What My Sinus Doctor Taught Me About Legal Marketing

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What my sinus doctor taught me about legal marketing.

I have a recurring sinus condition. It’s nothing serious, but it does affect my quality of life on occasion. So, after a few years of ineffective treatments, I decided to find a new doctor.

It’s important to know that I was already seeing a specialist. And while this guy was no joker, I sensed that I wasn’t getting cutting-edge care. So, I decided to seek out an ace. I wanted to find one of the world’s leading sinus specialists.

So, what did I do? As you might guess, I asked around for some referrals, performed some online research, and then used all of this information to compile a short list of possible doctors. Finally, I selected my man: Dr. Satish Govindaraj at Mt. Sinai Medical Center in New York.

What does this have to do with legal marketing?

At the time that I was looking for a doctor, I didn’t think that this had anything to do with legal marketing. However, in retrospect, my experience reveals much about how people are now finding professionals — including lawyers — in the age of the internet. Here are just a few of the lessons that I learned:

Referrals are just a start

I got lots of referrals — some from experts whom I highly respect. However, in all cases, I did my own research on each of these doctors. Why? Because I could. Checking out their bios online took just minutes.

I think that this point is particularly important because I often hear lawyers explain that they don’t need to invest in their website since most of their business comes from referrals. They don’t realize that a website is (increasingly) a tool that helps turn referrals into clients.

Online bios matter

The professional profiles I read varied greatly in style and substance. For example, take a look at Dr. Govindaraj’s bio, which is chock full of valuable reputation-enhancing information and compare it to that of another doctor who came recommended. The difference is striking. Based on their bios, I quickly put doctors into two groups: practitioners and thought leaders. The practitioners didn’t make it to the short list. I was looking for a leading expert.

“Thought leadership” content matters

What I found most compelling about Dr. Govindaraj was his thought leadership work. I glanced down his list of publications and immediately saw that he was writing serious articles about topics that concerned me. Clearly he is on the vanguard of his field.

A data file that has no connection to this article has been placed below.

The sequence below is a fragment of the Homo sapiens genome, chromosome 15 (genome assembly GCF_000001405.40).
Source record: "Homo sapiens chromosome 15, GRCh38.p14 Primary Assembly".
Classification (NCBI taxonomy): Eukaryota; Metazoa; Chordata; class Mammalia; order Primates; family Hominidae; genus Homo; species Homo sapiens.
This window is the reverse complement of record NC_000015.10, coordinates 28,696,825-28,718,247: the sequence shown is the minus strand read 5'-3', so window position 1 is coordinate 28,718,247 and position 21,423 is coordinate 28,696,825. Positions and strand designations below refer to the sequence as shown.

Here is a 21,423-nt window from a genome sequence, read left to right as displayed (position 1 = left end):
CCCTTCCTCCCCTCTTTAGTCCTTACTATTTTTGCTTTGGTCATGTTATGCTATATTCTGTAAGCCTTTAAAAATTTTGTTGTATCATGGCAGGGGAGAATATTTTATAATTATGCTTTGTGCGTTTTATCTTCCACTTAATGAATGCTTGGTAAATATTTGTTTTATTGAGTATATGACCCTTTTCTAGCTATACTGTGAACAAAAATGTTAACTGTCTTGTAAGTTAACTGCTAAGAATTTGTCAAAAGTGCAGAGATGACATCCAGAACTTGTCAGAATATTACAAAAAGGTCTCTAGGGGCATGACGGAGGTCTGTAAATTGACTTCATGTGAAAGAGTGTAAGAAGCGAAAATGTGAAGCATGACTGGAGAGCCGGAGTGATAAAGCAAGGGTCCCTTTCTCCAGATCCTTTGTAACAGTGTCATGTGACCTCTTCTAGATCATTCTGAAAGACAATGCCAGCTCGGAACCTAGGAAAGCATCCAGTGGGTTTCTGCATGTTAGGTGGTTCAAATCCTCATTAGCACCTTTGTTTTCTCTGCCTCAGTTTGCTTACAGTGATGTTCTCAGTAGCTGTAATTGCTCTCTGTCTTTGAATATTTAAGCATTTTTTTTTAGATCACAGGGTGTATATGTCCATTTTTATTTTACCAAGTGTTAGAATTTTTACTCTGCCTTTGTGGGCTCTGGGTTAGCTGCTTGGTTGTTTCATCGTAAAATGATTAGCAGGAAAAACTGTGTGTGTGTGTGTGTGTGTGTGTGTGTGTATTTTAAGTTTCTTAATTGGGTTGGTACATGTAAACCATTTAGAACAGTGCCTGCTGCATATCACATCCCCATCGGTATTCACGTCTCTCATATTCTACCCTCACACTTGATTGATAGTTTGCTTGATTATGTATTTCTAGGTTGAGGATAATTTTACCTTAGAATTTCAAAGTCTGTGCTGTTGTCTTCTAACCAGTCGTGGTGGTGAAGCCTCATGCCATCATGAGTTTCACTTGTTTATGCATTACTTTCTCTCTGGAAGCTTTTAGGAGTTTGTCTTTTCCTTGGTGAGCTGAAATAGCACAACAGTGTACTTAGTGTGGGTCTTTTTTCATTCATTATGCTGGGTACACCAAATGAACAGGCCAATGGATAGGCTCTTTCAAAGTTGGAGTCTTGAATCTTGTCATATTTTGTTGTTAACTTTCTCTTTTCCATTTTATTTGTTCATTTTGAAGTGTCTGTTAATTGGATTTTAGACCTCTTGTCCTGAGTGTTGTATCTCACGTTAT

Good content matters

During my research process, I found myself watching an hour-long online video of a medical lecture. Why did I dedicate an hour of my busy schedule to watching this? Two reasons: (1) the video was well produced and easy-to-watch, despite its technical content, and (2) the video contained cutting-edge insights relating to the exact problems I was facing.

The lecturer would have been tops on my short list of doctors if he wasn’t located 2000 miles away. While distance was a factor in my decision, we’re finding that it’s less and less of a concern for people looking for highly specialized attorneys.

Why is all this important?

My experience reveals how — over the past 10 years — the internet has fundamentally changed the way we search for professionals. Information is now much, much more easily accessed than ever before. People now have the tools to make their own judgments. And increasingly, they are.

How do you take advantage of this?

In the internet age, the advantage goes to those professionals — be they doctors or lawyers or consultants — who most skillfully use the web to demonstrate their cutting-edge expertise. It’s becoming clear that those professionals with the most reputation-enhancing content will be positioned to win the business. This may sound obvious to some people. However, judging by the number of flimsy one-page bios on law firm websites, most of the legal industry isn’t yet on board

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Published In: Firm Marketing Updates, Professional Practice Updates

DISCLAIMER: Because of the generality of this update, the information provided herein may not be applicable in all situations and should not be acted upon without specific legal advice based on particular situations.

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